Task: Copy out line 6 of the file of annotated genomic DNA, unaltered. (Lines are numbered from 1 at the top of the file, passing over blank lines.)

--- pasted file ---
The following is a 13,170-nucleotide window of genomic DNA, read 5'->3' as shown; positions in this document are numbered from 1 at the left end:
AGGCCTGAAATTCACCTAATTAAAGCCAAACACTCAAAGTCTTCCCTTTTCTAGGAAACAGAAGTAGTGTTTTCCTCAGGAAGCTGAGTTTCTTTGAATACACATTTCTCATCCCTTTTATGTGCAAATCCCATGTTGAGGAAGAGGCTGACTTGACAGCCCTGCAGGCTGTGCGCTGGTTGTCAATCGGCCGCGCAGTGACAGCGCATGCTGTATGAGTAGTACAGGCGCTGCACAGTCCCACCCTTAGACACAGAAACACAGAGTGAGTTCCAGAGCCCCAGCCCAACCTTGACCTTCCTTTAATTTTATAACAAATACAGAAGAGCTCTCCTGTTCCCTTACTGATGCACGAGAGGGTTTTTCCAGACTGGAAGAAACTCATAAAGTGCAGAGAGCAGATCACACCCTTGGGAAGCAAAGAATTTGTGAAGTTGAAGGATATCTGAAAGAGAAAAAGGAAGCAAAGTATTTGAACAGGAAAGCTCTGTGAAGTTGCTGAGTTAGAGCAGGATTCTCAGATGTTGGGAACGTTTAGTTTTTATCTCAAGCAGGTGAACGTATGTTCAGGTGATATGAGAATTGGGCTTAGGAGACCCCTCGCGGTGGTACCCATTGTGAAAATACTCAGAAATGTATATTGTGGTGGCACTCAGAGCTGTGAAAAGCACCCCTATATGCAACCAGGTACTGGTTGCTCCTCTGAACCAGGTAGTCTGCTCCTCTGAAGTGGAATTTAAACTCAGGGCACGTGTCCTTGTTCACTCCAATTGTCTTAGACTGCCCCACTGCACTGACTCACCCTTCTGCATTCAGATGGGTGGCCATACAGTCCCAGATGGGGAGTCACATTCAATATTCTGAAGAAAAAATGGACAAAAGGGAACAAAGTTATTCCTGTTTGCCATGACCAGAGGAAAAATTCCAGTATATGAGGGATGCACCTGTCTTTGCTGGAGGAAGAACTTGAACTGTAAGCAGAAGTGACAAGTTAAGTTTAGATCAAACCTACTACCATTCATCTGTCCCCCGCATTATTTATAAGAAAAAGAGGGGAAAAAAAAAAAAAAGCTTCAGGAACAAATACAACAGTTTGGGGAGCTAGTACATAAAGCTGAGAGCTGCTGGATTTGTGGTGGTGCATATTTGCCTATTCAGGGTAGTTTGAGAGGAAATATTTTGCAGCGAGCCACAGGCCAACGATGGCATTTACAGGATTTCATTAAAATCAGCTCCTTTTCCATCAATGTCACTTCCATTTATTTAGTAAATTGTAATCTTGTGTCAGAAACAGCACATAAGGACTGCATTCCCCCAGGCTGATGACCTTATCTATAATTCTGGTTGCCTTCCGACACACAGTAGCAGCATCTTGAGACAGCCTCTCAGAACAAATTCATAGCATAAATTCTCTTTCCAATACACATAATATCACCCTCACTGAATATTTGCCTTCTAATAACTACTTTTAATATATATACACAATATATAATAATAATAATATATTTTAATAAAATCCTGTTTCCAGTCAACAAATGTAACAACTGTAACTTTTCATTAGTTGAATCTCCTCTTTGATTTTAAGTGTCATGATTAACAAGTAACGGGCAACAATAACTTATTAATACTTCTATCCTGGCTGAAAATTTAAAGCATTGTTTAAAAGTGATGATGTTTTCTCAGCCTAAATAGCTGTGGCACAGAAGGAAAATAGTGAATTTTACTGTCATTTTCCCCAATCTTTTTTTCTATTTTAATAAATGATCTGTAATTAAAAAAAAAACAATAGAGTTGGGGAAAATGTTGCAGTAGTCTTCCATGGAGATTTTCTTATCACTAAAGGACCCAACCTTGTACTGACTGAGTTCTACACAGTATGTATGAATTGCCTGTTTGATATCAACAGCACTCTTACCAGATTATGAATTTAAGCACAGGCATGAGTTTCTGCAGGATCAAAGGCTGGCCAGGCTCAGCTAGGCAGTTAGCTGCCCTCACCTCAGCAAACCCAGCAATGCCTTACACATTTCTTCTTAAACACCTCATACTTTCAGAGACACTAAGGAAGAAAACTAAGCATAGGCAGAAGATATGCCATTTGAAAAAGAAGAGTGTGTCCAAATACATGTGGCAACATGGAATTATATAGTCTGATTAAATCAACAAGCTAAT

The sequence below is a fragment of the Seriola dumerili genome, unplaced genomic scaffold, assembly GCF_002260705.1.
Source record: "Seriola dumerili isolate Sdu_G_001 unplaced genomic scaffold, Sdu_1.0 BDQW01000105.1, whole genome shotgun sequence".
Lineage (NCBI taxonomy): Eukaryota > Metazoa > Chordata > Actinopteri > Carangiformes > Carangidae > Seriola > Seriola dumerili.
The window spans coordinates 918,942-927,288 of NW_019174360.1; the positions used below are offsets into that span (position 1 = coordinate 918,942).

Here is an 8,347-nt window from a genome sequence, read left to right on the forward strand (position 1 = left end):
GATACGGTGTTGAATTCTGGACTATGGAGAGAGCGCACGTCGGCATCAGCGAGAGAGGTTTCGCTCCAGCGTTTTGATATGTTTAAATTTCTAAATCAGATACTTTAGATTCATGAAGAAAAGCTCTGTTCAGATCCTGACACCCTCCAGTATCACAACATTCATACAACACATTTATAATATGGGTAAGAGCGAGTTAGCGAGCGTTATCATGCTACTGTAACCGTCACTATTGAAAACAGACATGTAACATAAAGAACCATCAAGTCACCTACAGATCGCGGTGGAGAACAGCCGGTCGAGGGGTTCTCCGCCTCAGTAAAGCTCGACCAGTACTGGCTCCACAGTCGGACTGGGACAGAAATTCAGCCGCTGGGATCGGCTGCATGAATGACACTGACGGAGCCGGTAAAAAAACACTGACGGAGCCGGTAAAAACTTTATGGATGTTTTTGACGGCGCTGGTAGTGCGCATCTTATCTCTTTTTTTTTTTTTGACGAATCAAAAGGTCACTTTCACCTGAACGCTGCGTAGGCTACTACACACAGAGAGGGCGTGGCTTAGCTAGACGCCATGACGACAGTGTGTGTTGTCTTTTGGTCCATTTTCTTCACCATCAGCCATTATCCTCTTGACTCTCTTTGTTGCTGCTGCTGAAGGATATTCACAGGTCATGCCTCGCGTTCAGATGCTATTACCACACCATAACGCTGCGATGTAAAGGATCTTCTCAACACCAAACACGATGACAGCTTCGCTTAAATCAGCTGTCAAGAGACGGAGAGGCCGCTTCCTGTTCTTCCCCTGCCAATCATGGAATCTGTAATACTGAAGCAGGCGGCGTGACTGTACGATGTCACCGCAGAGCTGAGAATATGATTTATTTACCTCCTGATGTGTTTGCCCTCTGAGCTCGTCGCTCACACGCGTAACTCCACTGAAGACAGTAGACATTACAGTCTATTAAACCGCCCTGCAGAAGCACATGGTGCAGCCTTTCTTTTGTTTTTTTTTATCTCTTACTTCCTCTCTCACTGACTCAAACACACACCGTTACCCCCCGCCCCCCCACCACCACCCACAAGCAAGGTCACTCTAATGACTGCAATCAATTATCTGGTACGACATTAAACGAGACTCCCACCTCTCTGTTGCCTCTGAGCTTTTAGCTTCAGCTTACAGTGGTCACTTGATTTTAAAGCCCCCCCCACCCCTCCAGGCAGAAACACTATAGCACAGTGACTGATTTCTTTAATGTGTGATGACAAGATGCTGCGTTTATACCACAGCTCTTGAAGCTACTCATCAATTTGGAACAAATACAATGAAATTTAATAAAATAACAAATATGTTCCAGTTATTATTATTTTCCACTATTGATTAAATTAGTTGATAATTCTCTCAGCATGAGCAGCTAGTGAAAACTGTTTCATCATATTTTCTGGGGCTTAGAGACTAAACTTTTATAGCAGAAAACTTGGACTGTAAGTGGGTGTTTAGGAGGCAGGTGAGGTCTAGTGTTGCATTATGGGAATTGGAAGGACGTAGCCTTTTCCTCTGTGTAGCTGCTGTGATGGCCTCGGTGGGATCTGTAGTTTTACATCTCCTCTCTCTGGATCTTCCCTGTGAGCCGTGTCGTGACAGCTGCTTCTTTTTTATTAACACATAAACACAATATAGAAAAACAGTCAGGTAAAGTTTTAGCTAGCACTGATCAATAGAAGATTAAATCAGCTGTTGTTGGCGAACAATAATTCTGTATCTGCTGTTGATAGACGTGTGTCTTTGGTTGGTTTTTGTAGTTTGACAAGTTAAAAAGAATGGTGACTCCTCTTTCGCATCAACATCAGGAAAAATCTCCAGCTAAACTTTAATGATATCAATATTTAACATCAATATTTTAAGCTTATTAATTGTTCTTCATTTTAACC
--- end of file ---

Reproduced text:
The window spans coordinates 918,942-927,288 of NW_019174360.1; the positions used below are offsets into that span (position 1 = coordinate 918,942).